That Cheney would, once again, make the now totally disproven and discredited claim that U.S. forces seized mobile biological weapons vans is so fraudulent and brazenly dishonest, it's almost laughable. It's the kind of "in your face" repeated lie that you only dare to utter when you know that you can run over anyone in your way.

With an independent investigation, Cheney testifying under oath, and the release of his papers, Dick would be out of office faster than you can say "Chickenhawk Dick."

(For "Meet the Press" transcript, see:  http://www.msnbc.com/news/966470.asp )


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cheney must be executed 15.Sep.2003 08:12

cheney must be executed

cheney must be executed

he's not stupid 15.Sep.2003 09:14


Never underestimate your opponent.
the man is many things --- but he is not stupid
stupid would be easier to handle.
the man is scary.

Cheney: We will find Iraq's WMD 15.Sep.2003 12:19


First Published 2003-09-15, Last Updated 2003-09-15 11:26:38

Cheney: We will find Iraq's WMD

US Vice President says there is growing evidence of relationship between Iraq and al-Qaeda during past decade.

WASHINGTON - US Vice President Dick Cheney said Sunday that he has "no doubt" that ousted Iraqi leader Saddam Hussein was engaged in developing weapons of mass destruction and that more evidence of the programs will be found.

"If you go back and look at what we've found to date there's no doubt in my mind that Saddam Hussein had these capabilities," Cheney said in an interview with NBC television's Meet the Press.

"This wasn't an idea cooked up overnight by a handful of people either in the administration or in the CIA," he said in a reference to allegations that the Bush administration may have overstated the evidence to justify the case for war in Iraq.

"The whole notion that somehow there's nothing to the notion that Saddam Hussein had (weapons of mass destruction) or developed WMD strikes me as fallacious, it's not valid," Cheney said.

"On chemical weapons my guess is it's buried inside his civilian infrastructure, that's not an unusual place to put it."

Cheney said a team led by David Kay, a former UN arms inspector currently in Iraq hunting for evidence of Saddam's weapons programs, would find proof of Iraqi efforts to develop nuclear, chemical and biological weapons.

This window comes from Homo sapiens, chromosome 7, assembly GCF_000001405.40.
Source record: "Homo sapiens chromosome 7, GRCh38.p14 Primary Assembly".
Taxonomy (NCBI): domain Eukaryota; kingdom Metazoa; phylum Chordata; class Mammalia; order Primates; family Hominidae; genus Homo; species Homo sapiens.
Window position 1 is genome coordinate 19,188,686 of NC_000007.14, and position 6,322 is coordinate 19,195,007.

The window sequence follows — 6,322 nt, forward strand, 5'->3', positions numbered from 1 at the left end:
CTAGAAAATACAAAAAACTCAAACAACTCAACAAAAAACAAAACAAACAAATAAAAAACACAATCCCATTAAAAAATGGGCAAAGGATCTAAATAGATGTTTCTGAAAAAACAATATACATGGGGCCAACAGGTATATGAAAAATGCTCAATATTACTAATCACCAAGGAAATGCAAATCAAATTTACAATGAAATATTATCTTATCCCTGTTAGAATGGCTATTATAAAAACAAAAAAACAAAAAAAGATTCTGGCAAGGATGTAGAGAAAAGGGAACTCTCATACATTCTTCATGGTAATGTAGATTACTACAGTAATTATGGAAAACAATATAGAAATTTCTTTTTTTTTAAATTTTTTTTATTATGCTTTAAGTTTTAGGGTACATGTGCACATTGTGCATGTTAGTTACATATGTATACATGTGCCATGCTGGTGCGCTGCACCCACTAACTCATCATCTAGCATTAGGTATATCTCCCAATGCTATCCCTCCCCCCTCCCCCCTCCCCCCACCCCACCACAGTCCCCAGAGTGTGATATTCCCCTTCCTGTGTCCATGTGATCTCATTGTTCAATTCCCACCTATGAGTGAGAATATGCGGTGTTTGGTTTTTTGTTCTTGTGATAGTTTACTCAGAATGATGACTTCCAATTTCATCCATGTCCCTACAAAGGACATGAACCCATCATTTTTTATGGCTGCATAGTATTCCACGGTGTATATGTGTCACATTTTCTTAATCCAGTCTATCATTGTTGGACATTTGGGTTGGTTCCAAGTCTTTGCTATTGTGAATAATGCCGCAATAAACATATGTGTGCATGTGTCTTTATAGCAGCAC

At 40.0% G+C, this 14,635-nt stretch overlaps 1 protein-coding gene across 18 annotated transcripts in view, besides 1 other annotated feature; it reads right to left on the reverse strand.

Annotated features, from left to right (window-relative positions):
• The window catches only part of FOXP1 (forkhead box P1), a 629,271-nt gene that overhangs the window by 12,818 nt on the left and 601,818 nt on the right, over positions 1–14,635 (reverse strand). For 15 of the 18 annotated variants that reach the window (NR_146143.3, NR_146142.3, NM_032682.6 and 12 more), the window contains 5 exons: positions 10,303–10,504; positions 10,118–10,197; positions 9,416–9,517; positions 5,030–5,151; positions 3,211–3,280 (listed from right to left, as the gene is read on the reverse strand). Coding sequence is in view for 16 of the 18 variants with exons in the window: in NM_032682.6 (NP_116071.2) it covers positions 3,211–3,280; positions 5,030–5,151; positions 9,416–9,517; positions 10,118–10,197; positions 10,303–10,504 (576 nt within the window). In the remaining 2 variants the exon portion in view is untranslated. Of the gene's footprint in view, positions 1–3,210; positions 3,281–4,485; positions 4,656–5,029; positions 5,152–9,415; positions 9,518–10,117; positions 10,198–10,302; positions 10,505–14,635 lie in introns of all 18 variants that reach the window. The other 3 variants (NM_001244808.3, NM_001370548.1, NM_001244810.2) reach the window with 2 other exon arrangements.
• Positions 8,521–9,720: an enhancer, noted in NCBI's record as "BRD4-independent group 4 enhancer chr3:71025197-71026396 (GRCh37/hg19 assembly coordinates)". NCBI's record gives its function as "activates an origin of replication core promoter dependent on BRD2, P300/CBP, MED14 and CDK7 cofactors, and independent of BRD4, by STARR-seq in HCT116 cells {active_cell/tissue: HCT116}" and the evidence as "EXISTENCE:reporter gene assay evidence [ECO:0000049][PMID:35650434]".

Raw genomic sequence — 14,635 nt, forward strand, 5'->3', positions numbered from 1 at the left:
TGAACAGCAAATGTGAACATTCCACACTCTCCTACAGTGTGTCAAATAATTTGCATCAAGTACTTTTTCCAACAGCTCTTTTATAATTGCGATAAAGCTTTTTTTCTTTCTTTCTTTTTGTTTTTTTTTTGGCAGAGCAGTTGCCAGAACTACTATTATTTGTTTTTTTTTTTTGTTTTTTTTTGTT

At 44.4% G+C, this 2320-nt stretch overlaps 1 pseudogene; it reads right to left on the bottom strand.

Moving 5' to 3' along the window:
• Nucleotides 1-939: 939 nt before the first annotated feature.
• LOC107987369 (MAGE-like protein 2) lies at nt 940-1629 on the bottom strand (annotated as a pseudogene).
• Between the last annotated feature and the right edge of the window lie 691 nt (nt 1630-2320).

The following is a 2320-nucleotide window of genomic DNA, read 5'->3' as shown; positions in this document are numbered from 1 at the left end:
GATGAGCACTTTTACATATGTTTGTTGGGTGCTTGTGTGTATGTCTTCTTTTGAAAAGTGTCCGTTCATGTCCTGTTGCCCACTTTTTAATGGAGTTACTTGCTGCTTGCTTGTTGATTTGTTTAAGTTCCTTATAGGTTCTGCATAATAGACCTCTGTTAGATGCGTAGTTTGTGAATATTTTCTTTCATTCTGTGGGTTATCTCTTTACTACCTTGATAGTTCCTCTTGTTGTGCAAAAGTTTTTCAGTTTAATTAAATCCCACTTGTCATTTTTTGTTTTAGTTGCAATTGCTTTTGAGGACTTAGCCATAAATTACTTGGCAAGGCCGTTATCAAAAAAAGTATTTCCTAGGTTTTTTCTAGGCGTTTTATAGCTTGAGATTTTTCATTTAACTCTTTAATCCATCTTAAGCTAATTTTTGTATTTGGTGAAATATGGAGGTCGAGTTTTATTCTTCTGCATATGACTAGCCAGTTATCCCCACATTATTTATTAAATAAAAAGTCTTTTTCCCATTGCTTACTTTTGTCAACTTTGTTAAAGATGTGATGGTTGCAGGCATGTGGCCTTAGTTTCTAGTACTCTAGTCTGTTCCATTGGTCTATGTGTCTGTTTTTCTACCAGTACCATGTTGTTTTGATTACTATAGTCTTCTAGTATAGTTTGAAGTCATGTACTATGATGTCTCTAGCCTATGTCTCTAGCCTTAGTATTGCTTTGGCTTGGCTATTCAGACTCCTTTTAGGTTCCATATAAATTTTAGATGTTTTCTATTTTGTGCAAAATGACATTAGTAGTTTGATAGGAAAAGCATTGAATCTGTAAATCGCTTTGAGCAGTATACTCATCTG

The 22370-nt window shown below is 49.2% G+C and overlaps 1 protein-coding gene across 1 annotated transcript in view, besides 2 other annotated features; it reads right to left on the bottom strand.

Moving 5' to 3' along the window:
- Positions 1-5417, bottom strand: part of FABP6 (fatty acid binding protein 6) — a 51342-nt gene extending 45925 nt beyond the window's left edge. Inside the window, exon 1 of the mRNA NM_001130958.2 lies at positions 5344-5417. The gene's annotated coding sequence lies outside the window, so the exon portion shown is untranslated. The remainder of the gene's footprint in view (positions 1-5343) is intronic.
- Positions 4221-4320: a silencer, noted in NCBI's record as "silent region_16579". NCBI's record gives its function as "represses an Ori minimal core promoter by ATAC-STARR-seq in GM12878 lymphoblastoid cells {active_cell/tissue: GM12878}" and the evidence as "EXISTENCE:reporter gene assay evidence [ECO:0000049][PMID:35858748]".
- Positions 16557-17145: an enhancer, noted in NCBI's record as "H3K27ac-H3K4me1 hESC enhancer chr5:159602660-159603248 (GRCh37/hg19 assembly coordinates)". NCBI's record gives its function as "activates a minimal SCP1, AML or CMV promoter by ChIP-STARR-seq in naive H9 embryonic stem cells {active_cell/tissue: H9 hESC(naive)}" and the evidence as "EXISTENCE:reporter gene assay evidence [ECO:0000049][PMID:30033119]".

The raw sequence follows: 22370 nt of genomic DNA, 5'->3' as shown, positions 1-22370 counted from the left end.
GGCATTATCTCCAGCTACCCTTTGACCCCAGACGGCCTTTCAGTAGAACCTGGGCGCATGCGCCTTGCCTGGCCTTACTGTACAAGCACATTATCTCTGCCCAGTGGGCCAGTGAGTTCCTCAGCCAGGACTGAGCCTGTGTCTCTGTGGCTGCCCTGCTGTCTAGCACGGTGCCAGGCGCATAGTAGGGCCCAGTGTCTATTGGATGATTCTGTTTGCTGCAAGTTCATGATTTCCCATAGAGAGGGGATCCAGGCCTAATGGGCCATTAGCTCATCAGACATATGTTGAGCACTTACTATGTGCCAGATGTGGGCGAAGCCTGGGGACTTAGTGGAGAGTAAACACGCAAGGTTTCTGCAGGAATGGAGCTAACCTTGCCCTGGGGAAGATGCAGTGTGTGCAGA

"In the final analysis we will find that the Iraqis did have a robust program.

"I'm not willing at all at this point to buy the proposition that somehow Saddam Hussein was innocent and he had no WMD and some guy out at the CIA, because I called him, cooked up a report saying he did.

"That's crazy. That makes no sense. It bears no resemblance to reality."

Cheney also said there was growing evidence of a "relationship between Iraq and al-Qaeda" during the past decade.

Asked, however, if there was a direct connection between Saddam's regime and the September 11 attacks on New York City and Washington, Cheney replied: "We don't know."

"We learn more and more that there was a relationship between Iraq and al-Qaeda that stretched back through most of the decade of the '90s," he said.

"That it involved training, for example, on biological weapons and chemical weapons, that al-Qaeda sent personnel to Baghdad to get trained on the systems. It involved the Iraqis providing bomb-making expertise and advice to the al-Qaeda organization."

Cheney was also asked about Saudi cooperation in the "war on terror" and said it had improved.

"We have had, especially since the attacks of Riyadh in May of this year, from the Saudi government great support and cooperation in going after terrorists, especially al-Qaeda," he said.

"I think the Saudis came to realize, as a result of the attacks of last May, that they were as much of a target as we are ... that there have been private individuals in Saudi Arabia that provided significant financial support and assistance, that there are facilitators and operators working inside Saudi Arabia to support the al-Qaeda network."

We will find that the Iraqis did have a robust program
We will find that the Iraqis did have a robust program

whatever you say dick. suuuurrre... 15.Sep.2003 13:16

this thing here

compare and contrast what that man who dares to stand near an american flag says on "meet the press to lie to them", and the story below.

Report on Iraq WMD shelved as no evidence found by US-UK team
London, Sunday, September 14, 2003

After failing to get any evidence of weapons of mass destruction in Iraq, the US and Britain have decided to delay indefinitely the publication of a full report on the controversial issue, media reported today.

Efforts by the Iraq Survey Group, an Anglo-American team of 1,400 scientists, military and intelligence experts, to scour Iraq for the past four months to uncover evidence of chemical or biological weapons have so far ended in failure, 'The Sunday Times' claimed in its report.

It had been expected that a progress report would be published tomorrow but MPs on the British Parliament's security and intelligence committee have been told that even this has been delayed and no new date set.

British defence intelligence sources have confirmed that the final report, which is to be submitted by David Kay, the survey group's leader, to George Tenet, head of the CIA, had been delayed and may not necessarily even be published, the paper said.

In July, Kay suggested on US television that he had seen enough evidence to convince himself that ousted Iraqi leader Saddam Hussein had had a programme to produce weapons of mass destruction.

He expected to find "strong" evidence of missile delivery systems and "probably" evidence of biological weapons.

But last week British officials said they believed Kay had been "kite-flying" and that no hard evidence had been uncovered.

The hunt for weapons is seen in London and Washington as a vital step in convincing an increasingly sceptical public that the war was justified.